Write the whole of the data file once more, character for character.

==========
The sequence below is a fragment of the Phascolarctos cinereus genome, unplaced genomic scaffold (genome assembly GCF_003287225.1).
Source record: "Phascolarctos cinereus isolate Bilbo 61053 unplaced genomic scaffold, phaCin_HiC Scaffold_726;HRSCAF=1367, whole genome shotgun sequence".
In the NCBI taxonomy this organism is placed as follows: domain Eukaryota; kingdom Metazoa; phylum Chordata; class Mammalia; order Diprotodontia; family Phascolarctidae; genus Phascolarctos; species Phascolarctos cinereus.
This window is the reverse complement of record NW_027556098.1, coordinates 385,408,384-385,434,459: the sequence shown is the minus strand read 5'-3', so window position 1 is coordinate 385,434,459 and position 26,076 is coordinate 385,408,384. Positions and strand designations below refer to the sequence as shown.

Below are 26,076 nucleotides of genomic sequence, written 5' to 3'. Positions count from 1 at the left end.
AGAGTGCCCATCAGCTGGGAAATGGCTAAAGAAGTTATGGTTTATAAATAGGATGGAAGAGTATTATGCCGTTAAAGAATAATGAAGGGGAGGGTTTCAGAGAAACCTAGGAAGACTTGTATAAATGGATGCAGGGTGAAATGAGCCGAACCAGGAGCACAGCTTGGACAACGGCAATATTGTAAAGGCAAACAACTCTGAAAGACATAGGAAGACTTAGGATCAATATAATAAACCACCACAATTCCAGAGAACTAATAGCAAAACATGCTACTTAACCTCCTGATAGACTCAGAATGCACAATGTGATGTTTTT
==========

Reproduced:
The sequence below is a fragment of the Phascolarctos cinereus genome, unplaced genomic scaffold (genome assembly GCF_003287225.1).
Source record: "Phascolarctos cinereus isolate Bilbo 61053 unplaced genomic scaffold, phaCin_HiC Scaffold_726;HRSCAF=1367, whole genome shotgun sequence".
In the NCBI taxonomy this organism is placed as follows: domain Eukaryota; kingdom Metazoa; phylum Chordata; class Mammalia; order Diprotodontia; family Phascolarctidae; genus Phascolarctos; species Phascolarctos cinereus.
This window is the reverse complement of record NW_027556098.1, coordinates 385,408,384-385,434,459: the sequence shown is the minus strand read 5'-3', so window position 1 is coordinate 385,434,459 and position 26,076 is coordinate 385,408,384. Positions and strand designations below refer to the sequence as shown.

Below are 26,076 nucleotides of genomic sequence, written 5' to 3'. Positions count from 1 at the left end.
AGAGTGCCCATCAGCTGGGAAATGGCTAAAGAAGTTATGGTTTATAAATAGGATGGAAGAGTATTATGCCGTTAAAGAATAATGAAGGGGAGGGTTTCAGAGAAACCTAGGAAGACTTGTATAAATGGATGCAGGGTGAAATGAGCCGAACCAGGAGCACAGCTTGGACAACGGCAATATTGTAAAGGCAAACAACTCTGAAAGACATAGGAAGACTTAGGATCAATATAATAAACCACCACAATTCCAGAGAACTAATAGCAAAACATGCTACTTAACCTCCTGATAGACTCAGAATGCACAATGTGATGTTTTT